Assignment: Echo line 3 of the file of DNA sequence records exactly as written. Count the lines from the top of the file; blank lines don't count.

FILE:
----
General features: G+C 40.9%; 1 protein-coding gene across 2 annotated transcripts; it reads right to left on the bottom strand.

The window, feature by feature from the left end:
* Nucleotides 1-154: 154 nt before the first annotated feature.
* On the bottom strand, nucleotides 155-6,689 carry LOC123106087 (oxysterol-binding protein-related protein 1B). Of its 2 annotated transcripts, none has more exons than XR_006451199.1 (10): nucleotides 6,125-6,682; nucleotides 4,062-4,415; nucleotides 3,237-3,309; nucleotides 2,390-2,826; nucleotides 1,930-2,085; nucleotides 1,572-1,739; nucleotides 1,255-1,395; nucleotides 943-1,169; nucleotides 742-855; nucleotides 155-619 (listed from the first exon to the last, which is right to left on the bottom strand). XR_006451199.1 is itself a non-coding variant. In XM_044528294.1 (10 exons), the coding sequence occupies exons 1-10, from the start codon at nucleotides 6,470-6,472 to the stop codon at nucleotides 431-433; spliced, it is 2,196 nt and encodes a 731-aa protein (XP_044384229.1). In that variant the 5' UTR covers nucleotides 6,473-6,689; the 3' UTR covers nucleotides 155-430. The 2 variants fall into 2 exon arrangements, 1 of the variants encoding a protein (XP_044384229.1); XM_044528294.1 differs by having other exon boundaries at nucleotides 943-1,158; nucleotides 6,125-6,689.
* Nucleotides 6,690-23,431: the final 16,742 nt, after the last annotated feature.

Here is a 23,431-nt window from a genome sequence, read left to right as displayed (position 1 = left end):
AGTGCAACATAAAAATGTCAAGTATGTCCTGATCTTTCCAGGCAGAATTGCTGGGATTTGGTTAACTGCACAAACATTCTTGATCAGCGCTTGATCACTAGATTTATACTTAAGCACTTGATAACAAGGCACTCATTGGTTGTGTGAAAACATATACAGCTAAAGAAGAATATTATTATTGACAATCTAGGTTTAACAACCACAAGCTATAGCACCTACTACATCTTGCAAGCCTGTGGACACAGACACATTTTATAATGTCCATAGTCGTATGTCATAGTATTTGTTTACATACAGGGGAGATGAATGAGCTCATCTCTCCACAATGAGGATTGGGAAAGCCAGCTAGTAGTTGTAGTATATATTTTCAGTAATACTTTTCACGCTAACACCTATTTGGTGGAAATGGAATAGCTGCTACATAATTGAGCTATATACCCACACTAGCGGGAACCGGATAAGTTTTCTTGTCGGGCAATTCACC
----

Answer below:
* Nucleotides 1-154: 154 nt before the first annotated feature.